Great poetry, like scripture, is alive with the mystery of the word and has an organic quality. It can never be pinned down because it embraces truth. But the truth in poetry is a “coalescence of conterieties,” which is a phrase the Scottish Theologian James Stewart uses to describe the life of Christ. Perhaps there is no better evidence of Christ’s “coalescence of conterieties” than when a politician tries to quote him rhetorically to advance their own message. It is easy to quote Jesus on love from the bully pulpit, but when Jesus begins his “get behind me, Satan” rebukes of Matthew 16, or the “false prophet” message of Matthew 24, most politicians (and far too many preachers) run and hide. Indeed, it would be wise, when quoting Jesus, to ask not what does Jesus mean but how does Jesus mean. In other words, the truth, to borrow a poetic term, is not end-stopped but is in a continuous state of revelation. Or, to borrow a popular theological phrase, the truth is now revealed but is not yet revealed.
III. Another bite . . . presupposing separateness
In his essay “Knowledge and the Image of Man,” Robert Penn Warren writes,
Man can return to his lost unity, and if that return is fitful and precarious, if the foliage and flower of the innocent garden are now somewhat browned by a late season, all is the more precious for the fact, for what is now achieved has been achieved by a growth of moral awareness. The return to nature and man and law through rebellion. Man eats of the fruit of the tree of knowledge, and falls. But if he takes another bite, he may get at least a sort of redemption. And a precious redemption. His unity with nature will not now be that of a drop of water in the ocean; it is rather, the unity of the lover with the beloved, a unity presupposing separateness. His unity with mankind will not now be the unity of a member of the tribal horde with that populating mass; his unity will be that of a member of a sweet society.
Poetry is akin to what Warren calls “another bite.” Donald Junkins defines poetry as “the creation with words of an effect which simultaneously makes a circular statement following itself outside its own circularity” (40). In essence this is what the Bible does. The first bite that was taken from the tree in the garden is represented by the first Adam; it leads to exile, separation from God. The second bite, taken from the tree of knowledge at Calvary, brings a “sweet redemption” for the believer who becomes the “member of a sweet society.” Moreover, the Bible is a book that accounts for “creation with words,” or through the Word, and circles around the statement made upon the tree of Calvary. In poetic terms, I like to think of the tree of knowledge (which brought death) and the tree/cross of Calvary (which brought life) from the perspective the poet Ezra Pound gives to the image in the vorticist poetry movement:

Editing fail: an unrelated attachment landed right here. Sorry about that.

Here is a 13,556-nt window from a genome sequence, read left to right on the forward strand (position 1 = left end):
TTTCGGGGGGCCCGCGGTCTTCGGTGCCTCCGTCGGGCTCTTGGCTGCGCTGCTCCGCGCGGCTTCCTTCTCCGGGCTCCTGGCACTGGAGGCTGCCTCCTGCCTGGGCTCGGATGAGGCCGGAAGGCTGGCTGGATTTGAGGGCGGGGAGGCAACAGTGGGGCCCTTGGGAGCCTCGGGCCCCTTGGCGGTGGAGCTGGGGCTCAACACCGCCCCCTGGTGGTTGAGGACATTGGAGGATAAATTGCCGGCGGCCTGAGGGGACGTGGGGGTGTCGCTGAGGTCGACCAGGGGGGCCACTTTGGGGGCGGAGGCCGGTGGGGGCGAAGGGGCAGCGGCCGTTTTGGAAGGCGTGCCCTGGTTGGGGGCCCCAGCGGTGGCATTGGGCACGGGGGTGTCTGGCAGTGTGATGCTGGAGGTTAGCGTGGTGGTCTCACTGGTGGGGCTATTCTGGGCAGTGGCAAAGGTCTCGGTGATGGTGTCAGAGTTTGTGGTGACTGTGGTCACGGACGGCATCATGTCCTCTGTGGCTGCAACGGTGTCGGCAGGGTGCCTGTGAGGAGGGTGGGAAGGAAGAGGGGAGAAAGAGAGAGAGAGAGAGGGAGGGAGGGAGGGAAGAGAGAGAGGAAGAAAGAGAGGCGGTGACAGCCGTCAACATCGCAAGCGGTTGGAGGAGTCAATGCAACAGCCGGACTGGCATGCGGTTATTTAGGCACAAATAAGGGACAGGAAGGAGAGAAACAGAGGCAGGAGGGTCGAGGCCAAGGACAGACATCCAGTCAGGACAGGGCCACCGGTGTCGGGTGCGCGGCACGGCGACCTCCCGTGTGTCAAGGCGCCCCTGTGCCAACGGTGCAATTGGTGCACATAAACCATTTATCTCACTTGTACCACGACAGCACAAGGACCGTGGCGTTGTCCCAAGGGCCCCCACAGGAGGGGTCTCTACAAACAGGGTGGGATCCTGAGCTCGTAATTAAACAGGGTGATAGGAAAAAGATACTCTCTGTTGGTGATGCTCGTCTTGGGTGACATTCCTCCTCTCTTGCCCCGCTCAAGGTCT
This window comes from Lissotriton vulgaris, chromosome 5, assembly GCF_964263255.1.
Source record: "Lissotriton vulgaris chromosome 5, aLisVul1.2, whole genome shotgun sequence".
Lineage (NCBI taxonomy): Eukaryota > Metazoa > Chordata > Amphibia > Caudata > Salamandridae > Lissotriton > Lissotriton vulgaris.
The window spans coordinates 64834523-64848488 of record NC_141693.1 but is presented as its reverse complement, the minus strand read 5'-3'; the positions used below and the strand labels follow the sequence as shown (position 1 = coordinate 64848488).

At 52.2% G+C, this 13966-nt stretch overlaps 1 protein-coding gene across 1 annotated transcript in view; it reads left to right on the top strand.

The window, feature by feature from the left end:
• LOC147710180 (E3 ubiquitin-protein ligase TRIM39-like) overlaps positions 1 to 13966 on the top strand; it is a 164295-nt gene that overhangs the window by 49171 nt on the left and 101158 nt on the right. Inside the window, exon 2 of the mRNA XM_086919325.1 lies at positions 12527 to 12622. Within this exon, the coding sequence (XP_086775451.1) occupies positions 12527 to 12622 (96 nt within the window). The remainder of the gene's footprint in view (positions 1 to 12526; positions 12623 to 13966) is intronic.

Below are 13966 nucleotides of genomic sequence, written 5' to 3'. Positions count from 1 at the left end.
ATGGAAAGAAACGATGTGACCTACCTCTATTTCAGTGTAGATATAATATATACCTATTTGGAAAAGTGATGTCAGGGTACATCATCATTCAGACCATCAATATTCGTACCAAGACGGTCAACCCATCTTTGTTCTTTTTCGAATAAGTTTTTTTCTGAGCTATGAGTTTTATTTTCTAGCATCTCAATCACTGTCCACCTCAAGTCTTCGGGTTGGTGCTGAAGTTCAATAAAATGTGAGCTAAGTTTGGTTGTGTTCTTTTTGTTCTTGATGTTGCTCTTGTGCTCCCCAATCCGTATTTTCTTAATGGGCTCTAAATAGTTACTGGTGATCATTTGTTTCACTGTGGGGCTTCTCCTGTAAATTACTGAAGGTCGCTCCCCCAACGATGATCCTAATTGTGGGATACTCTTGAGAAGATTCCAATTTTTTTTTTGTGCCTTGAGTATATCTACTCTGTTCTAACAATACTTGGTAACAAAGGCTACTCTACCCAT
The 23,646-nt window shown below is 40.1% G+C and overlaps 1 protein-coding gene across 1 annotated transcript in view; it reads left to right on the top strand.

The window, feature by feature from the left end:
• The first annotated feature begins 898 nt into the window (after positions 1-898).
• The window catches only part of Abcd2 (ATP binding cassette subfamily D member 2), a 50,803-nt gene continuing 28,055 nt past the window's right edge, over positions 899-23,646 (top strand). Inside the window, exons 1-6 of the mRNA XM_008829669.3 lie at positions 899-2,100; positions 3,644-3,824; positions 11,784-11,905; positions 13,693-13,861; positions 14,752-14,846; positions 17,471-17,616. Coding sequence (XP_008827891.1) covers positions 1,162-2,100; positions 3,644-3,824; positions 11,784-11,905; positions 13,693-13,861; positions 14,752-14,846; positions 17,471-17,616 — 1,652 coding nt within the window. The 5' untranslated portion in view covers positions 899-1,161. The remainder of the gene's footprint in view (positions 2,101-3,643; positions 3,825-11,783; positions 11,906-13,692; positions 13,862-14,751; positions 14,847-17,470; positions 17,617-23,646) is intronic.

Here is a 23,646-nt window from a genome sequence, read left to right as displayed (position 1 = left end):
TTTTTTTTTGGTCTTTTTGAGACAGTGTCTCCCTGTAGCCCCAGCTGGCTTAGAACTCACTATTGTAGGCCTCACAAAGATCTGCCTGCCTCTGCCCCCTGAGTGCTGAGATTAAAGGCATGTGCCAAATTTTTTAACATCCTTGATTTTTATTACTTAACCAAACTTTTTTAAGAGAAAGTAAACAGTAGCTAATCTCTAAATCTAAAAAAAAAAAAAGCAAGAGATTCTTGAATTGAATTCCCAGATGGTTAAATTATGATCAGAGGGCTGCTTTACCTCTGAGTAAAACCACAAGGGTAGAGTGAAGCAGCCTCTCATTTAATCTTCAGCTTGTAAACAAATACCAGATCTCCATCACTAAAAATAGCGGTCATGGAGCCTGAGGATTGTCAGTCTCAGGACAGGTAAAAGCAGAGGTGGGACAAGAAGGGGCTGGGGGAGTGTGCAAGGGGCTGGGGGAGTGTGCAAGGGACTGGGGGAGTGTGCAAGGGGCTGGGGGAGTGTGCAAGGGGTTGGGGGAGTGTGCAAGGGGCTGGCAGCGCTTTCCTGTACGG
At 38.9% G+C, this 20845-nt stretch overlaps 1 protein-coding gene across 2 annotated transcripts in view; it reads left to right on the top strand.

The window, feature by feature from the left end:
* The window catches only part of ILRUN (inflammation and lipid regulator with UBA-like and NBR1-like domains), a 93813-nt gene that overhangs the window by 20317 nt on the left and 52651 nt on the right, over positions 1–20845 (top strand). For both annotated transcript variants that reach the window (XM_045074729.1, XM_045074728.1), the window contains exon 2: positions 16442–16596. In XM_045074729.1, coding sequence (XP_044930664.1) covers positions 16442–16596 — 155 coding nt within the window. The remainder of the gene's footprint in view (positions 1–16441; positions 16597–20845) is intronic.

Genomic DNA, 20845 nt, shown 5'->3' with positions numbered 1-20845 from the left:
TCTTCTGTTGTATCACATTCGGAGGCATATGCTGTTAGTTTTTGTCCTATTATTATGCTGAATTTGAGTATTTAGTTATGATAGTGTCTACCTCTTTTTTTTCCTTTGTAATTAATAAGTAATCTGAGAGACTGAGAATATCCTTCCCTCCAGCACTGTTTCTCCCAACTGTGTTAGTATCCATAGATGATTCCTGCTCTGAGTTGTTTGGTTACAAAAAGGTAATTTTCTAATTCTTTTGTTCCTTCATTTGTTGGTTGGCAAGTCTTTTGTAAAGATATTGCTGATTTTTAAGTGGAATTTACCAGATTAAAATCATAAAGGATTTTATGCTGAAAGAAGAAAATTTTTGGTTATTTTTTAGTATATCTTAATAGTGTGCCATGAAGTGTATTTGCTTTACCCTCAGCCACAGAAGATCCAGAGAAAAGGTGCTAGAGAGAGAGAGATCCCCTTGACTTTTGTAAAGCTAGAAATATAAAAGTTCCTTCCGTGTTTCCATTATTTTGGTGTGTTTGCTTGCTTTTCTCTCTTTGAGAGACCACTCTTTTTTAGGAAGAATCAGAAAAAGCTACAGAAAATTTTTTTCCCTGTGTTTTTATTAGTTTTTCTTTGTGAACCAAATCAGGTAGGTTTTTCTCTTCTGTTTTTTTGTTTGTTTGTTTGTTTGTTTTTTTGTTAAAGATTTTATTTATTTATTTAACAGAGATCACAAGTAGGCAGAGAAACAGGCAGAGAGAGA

The image is not an idea. It is a radiant node or cluster; it is what I can, and must perforce, call a VORTEX, from which, and through which, and into which, ideas are constantly rushing. In decency one can only call it a VORTEX. And from this necessity came the name “vorticism.” Nomina sunt consequential rerum [names are the consequences of things], and never was that statement of Aquinas more true than in the case of the vorticist movement.
In the Bible, the central image linking the first and second bites, the fall and the redemption of man, is the tree. The image of the tree contains the ideas of death and life, and yet there is no end to the ideas flowing from the image, which creates a vortex within the Word. The mystery of the Word corresponds with the fact that there is no end to the ideas.
One of Warren’s poems that explores the mystery of ideas emanating from the Word is “Lord Jesus, I Wonder”:
Lord Jesus, I wonder if I would recognize you
On the corner of Broadway and Forty-Second-
Just one more glaze-eyed, yammering bum, nobody to listen
But the halt and maimed. My legs are good.
Yet sometimes I've thought of you, sandaled on sand,
Or stub-toed in gravel, dried blood black on a toe-nail,
And you seemed to look beyond traffic, then back with an innocent
Smile, to ask a revealing question
To which I could find no answer. But I suddenly smell
The sweat-putrid mob crowding closer, in pain and emptiness, ready
To believe anything—ignorant bastards. I envy them. Except
Their diseases, of course. For my head roars
With information, true or false, till I feel like weeping
At the garish idiocy of a Sunday School card. At fourteen,
I was arrogantly wrapped up in Darwin, but felt, sometimes,
Despair because I could not love God, nor even know his address.
How about this? God, c/o Heaven-Special Delivery? Well,
The letter was returned: Addressee Unknown. So
I laughed till I vomited. Then laughed again, this time
At the wonder of the world, from dawn to dark, and all
Night long, while stars spoke wisdom in battalions of brilliance.
Sometimes, since then, I have, face up, walked a night road,